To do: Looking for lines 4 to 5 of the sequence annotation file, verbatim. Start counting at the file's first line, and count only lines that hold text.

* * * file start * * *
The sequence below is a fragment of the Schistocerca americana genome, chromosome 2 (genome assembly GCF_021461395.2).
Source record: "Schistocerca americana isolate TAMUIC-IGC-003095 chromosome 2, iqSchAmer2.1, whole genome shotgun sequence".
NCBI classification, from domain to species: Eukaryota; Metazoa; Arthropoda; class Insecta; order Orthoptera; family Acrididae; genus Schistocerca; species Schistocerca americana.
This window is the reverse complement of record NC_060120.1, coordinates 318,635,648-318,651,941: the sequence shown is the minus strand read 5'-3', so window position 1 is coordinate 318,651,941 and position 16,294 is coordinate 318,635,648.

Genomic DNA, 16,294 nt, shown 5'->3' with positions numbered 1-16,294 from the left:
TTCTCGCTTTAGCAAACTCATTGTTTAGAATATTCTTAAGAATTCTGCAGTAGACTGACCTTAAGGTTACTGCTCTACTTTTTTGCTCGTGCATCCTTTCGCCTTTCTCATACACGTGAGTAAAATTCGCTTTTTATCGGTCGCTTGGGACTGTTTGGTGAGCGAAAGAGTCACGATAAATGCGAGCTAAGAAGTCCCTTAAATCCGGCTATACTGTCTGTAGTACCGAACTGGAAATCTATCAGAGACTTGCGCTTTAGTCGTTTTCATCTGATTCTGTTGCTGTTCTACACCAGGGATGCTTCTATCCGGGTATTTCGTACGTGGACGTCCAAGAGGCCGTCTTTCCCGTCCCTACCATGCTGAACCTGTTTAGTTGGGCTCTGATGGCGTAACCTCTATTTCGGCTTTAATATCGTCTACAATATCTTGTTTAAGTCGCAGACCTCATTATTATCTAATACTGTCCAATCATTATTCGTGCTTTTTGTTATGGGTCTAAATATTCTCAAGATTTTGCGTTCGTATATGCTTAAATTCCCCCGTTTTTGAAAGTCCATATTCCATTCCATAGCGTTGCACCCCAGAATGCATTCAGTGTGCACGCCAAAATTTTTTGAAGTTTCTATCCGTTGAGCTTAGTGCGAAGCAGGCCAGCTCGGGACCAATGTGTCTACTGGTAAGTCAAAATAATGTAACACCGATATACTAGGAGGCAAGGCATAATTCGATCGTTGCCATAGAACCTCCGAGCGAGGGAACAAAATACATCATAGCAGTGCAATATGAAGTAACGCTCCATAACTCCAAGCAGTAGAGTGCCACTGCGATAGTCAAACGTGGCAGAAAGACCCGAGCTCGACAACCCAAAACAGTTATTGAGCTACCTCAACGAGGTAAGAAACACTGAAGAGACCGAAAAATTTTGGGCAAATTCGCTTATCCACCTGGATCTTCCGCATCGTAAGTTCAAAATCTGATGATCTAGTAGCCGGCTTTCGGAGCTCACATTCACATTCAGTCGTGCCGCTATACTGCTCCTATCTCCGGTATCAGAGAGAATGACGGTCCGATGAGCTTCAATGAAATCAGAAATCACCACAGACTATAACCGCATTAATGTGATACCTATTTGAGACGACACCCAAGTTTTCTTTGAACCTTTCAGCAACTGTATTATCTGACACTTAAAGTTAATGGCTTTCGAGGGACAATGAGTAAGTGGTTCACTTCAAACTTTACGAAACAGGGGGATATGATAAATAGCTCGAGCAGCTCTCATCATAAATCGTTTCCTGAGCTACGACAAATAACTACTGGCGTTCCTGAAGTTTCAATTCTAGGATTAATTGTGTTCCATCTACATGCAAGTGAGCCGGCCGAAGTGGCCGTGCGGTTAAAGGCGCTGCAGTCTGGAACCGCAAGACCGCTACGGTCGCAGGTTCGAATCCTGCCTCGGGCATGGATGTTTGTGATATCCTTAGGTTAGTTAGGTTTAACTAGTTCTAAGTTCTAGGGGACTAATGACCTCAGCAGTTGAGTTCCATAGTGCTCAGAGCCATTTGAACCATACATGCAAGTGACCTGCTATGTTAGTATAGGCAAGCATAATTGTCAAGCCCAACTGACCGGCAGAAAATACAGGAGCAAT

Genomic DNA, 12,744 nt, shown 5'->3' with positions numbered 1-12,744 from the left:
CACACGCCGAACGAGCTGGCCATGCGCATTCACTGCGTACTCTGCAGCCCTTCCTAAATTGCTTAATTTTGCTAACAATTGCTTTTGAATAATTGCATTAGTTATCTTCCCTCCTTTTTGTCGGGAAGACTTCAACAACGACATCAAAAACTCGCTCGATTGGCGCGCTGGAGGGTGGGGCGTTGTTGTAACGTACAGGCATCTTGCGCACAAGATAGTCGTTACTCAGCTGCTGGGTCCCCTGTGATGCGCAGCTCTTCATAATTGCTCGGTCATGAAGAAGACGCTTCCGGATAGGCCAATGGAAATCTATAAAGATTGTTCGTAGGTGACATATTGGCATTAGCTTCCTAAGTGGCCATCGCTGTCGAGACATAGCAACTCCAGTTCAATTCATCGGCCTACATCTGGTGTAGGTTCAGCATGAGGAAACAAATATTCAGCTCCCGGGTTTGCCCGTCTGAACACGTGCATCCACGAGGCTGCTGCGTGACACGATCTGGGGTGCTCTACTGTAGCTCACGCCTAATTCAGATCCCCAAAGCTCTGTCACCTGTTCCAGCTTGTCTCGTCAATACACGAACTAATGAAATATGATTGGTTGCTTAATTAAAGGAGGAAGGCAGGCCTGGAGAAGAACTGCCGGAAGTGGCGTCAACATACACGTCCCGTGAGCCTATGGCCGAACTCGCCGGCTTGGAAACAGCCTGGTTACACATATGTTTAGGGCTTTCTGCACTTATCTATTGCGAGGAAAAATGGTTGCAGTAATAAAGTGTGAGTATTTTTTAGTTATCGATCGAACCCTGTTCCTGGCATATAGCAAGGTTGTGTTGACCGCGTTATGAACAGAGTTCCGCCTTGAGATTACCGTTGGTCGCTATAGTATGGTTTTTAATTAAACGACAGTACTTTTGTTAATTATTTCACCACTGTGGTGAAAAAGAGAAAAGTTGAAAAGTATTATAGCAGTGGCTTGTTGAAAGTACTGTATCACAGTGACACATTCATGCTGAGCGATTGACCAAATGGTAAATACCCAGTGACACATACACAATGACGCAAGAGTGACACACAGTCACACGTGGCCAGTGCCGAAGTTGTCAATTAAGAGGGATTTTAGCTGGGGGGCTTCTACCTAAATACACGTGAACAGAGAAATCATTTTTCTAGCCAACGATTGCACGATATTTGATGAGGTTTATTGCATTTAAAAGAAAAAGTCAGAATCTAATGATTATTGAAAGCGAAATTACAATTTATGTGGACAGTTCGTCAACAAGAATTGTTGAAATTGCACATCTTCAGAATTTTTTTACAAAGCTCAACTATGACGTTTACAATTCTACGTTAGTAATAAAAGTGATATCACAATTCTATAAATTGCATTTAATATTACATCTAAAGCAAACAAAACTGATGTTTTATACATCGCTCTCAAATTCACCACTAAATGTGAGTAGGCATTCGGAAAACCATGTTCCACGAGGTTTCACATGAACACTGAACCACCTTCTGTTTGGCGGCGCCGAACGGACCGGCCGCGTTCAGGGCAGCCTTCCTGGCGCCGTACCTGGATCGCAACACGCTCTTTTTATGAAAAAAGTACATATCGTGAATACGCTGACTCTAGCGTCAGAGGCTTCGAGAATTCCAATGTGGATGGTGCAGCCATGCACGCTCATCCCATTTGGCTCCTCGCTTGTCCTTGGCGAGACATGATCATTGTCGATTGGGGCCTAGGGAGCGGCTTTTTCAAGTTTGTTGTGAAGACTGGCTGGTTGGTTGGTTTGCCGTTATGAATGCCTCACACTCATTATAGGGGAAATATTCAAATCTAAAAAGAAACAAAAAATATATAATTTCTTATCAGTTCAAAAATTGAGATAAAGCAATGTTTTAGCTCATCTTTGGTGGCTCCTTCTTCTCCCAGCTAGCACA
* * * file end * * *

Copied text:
This window is the reverse complement of record NC_060120.1, coordinates 318,635,648-318,651,941: the sequence shown is the minus strand read 5'-3', so window position 1 is coordinate 318,651,941 and position 16,294 is coordinate 318,635,648.

Genomic DNA, 16,294 nt, shown 5'->3' with positions numbered 1-16,294 from the left: